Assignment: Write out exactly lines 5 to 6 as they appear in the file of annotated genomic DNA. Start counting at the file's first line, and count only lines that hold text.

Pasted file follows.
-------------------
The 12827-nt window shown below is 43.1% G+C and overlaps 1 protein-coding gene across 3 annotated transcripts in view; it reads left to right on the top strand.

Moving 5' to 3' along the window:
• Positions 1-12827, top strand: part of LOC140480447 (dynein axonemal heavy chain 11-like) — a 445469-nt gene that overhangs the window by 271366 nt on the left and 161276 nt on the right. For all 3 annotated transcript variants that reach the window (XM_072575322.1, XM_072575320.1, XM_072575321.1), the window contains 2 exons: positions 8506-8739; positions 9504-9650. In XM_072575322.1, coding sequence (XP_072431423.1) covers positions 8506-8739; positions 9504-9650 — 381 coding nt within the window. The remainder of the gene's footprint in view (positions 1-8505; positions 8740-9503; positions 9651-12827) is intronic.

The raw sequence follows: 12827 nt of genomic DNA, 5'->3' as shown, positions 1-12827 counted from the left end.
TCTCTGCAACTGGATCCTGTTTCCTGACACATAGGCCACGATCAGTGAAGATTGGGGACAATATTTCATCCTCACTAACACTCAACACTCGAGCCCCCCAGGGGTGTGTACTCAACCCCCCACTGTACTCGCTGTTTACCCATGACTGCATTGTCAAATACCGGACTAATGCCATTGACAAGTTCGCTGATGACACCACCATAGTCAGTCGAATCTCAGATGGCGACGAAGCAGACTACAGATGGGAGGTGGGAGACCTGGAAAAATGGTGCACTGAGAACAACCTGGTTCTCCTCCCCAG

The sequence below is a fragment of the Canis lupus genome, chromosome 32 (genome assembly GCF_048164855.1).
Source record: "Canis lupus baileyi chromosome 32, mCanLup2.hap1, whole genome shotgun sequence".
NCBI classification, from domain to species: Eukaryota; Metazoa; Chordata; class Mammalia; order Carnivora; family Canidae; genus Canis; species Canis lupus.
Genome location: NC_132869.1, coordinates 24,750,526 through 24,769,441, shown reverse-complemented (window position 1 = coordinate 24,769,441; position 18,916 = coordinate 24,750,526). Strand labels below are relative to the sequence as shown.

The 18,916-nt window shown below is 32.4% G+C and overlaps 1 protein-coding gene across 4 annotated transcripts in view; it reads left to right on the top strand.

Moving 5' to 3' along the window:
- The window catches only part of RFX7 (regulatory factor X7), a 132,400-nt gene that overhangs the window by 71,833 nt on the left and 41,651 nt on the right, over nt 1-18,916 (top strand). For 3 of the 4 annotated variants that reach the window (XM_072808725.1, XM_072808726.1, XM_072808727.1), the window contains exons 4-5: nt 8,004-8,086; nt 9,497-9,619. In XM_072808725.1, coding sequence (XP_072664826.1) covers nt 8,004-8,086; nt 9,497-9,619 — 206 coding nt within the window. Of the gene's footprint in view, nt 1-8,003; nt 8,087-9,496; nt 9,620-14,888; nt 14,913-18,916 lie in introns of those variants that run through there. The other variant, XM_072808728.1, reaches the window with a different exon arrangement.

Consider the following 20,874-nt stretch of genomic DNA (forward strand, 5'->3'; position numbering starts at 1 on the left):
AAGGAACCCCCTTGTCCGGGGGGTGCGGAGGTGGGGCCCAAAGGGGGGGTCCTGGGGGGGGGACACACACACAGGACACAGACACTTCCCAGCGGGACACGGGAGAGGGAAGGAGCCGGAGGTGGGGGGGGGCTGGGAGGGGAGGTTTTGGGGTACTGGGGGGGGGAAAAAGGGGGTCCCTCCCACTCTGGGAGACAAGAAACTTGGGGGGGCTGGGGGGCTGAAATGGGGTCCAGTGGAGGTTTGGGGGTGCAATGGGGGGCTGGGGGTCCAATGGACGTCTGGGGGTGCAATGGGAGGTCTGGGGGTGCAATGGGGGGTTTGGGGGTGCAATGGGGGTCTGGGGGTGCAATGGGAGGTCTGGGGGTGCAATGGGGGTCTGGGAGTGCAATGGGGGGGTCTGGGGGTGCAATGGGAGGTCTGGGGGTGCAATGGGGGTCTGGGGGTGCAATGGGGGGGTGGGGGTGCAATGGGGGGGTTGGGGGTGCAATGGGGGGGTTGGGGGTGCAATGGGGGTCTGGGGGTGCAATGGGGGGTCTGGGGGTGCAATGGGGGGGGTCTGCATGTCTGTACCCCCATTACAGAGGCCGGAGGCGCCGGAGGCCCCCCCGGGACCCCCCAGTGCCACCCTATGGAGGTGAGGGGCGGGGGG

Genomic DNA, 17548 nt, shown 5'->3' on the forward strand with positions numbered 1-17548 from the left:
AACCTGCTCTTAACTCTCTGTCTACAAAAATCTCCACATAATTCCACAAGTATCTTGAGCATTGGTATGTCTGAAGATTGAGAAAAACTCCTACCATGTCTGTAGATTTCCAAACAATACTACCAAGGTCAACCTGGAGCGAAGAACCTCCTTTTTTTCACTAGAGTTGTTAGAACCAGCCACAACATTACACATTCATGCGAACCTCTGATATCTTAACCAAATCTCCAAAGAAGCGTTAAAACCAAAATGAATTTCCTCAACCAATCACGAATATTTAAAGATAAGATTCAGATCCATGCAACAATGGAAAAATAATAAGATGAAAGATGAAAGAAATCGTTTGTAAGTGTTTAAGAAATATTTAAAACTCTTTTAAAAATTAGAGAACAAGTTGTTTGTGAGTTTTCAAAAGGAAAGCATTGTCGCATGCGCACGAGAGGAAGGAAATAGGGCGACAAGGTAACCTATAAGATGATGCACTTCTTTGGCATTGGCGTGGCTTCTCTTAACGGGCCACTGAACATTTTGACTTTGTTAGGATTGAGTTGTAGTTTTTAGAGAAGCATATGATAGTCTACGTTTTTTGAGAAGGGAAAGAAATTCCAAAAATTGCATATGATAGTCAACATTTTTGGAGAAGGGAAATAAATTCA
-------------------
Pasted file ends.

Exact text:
TCTCTGCAACTGGATCCTGTTTCCTGACACATAGGCCACGATCAGTGAAGATTGGGGACAATATTTCATCCTCACTAACACTCAACACTCGAGCCCCCCAGGGGTGTGTACTCAACCCCCCACTGTACTCGCTGTTTACCCATGACTGCATTGTCAAATACCGGACTAATGCCATTGACAAGTTCGCTGATGACACCACCATAGTCAGTCGAATCTCAGATGGCGACGAAGCAGACTACAGATGGGAGGTGGGAGACCTGGAAAAATGGTGCACTGAGAACAACCTGGTTCTCCTCCCCAG

The sequence below is a fragment of the Canis lupus genome, chromosome 32 (genome assembly GCF_048164855.1).